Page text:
Moreover, the Fed has been overoptimistic about quarter-to-quarter future GDP growth for every quarter since I started following the Fed forecasts--in 1982!  The Fed's October 3 missive that "We are not close to neutral rates" and then December's "the $50 billion a month unwinding of QE (read runoff of debt securities) is on auto-pilot" ) went over like a $9 trillion lead balloon ( and to his credit, they did finally move quickly to fix their #^$#6 up. But credit spreads over Treasuries for low rated debt and commodity prices have still not recovered BTW--so the credit and commodity markets are not believers in no 2019 recession yet). 

Mr. Powell finally acknowledged in the March meeting last week what myself and other macroeconomic model makers have acknowledged for the years after the Fed embarked on "Quantitive Easing" aka injecting $3 trillion of electronic cash into their major members banks to make real US bond yields negative (after inflation) meaning you paid the Fed to lose money. 

What they created was a self-reinforcing positive economic feedback loop for secular fast growth risk assets (which we have owned since 2013 and its how we have earned over 53% a year since 2013) and now, with global growth slowing significantly, makes "bond/utility proxy" assets with 10%+ yields  attractive to in essence hedge the extra volatility of risk assets in a low liquidity world (low liquidity relative to past decades because the biggest marginal financial asset buyers aka top 10 banks have much stricter house-trading accounts and liquidity regulations).  Conversely, when the Fed tightened short term rates above the long term rates of every other major economy, a positive feedback loop was created for longer term 5-10-20-year US Treasuries that kept those yield rates artificially low/prices high.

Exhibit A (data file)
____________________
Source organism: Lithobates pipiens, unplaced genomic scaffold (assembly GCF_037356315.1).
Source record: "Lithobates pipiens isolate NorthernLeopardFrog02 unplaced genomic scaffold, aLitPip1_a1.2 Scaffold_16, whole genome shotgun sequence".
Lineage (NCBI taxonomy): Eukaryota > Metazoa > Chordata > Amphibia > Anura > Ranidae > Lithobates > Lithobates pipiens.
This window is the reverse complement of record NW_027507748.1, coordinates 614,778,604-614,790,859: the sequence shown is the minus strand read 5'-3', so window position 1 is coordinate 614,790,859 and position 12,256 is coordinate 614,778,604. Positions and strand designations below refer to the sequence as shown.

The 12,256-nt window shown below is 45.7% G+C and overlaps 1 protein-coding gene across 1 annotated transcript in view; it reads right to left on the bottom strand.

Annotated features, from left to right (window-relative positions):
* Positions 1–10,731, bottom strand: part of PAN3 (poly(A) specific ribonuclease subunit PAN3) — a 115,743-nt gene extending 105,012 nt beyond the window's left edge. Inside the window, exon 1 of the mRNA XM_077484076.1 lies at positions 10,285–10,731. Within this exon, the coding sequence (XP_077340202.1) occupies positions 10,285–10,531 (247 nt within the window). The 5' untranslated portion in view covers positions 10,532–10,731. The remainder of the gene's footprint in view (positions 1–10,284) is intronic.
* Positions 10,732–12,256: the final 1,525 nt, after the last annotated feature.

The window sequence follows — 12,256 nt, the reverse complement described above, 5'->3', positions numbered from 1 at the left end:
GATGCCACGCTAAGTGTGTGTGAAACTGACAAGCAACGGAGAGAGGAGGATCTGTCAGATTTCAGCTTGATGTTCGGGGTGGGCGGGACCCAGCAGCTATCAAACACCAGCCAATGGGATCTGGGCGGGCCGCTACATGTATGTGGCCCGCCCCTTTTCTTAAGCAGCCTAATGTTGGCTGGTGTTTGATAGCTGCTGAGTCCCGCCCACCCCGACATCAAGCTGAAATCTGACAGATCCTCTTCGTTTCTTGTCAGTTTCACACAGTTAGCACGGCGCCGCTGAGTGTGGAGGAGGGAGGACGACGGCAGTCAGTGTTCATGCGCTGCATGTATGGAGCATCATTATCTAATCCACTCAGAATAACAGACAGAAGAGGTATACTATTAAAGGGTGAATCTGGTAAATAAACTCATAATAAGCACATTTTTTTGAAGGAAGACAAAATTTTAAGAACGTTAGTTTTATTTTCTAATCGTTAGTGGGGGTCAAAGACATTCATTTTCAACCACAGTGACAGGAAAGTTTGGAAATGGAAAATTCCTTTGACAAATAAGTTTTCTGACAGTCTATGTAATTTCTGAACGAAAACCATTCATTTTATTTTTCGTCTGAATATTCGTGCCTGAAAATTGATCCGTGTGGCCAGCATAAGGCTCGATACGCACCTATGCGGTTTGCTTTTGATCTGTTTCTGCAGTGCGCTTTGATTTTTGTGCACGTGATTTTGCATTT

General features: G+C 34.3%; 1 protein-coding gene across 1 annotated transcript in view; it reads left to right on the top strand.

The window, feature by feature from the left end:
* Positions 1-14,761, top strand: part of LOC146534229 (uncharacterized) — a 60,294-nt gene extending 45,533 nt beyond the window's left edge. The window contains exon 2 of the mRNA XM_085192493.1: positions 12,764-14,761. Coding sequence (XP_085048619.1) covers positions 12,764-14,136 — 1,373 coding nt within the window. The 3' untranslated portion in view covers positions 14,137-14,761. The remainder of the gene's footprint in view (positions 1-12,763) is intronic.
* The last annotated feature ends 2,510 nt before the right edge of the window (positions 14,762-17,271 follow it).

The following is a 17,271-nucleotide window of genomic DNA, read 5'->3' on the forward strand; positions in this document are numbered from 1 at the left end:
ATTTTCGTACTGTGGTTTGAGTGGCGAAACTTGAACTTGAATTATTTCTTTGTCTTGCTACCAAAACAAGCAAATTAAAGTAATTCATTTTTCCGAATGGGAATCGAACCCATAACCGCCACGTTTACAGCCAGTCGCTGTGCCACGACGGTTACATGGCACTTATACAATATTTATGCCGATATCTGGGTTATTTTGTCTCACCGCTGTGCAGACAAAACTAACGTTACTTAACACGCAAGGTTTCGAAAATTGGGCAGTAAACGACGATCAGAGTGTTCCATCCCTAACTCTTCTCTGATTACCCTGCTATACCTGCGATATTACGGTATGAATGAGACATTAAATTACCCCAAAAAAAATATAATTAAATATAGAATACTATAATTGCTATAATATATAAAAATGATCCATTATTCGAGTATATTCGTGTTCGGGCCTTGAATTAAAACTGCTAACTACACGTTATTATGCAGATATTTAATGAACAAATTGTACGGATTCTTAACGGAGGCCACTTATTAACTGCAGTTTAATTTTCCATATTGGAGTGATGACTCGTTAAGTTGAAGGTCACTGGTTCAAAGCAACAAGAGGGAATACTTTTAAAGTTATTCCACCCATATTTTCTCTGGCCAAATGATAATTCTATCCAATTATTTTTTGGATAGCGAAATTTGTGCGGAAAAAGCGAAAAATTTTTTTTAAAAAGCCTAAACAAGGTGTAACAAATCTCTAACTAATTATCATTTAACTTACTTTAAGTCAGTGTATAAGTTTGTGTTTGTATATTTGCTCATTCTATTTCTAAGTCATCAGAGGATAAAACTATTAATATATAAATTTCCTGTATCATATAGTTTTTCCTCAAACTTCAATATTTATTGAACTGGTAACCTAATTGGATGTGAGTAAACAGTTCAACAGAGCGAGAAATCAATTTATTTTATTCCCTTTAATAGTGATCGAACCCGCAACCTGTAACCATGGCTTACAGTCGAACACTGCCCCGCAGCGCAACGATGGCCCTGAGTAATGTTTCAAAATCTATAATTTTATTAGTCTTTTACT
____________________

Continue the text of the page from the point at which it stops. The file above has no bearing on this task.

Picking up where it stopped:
This is how we now find ourselves in the infamous "inverted yield curve" where short term 3-month yields exceed 10-year yields--and why we have 12-16 months of more stock market gains before we pull back and protect our 7 years of 50%+ annual profits and dividends.
BTW--we use the weekly and monthly yields of three month and one-year treasuries in our MacroMarket model to smooth out the daily yield curve for forecasting reasons. 

Action to Take: We will need  to use the 2019 recession fear market pullbacks to add to some positions and diversity into more subscription based software-as-a-service leaders to own the 'growth bond proxies" of world largest secular technology shifts--to 5G mobility, Autonomous vehicles, Datacenter cloud-native computing, gene-based biotech medicines, and AI/Machine Learning/Big Data based commerce and robotics. Plus some corporate transformations and special situations.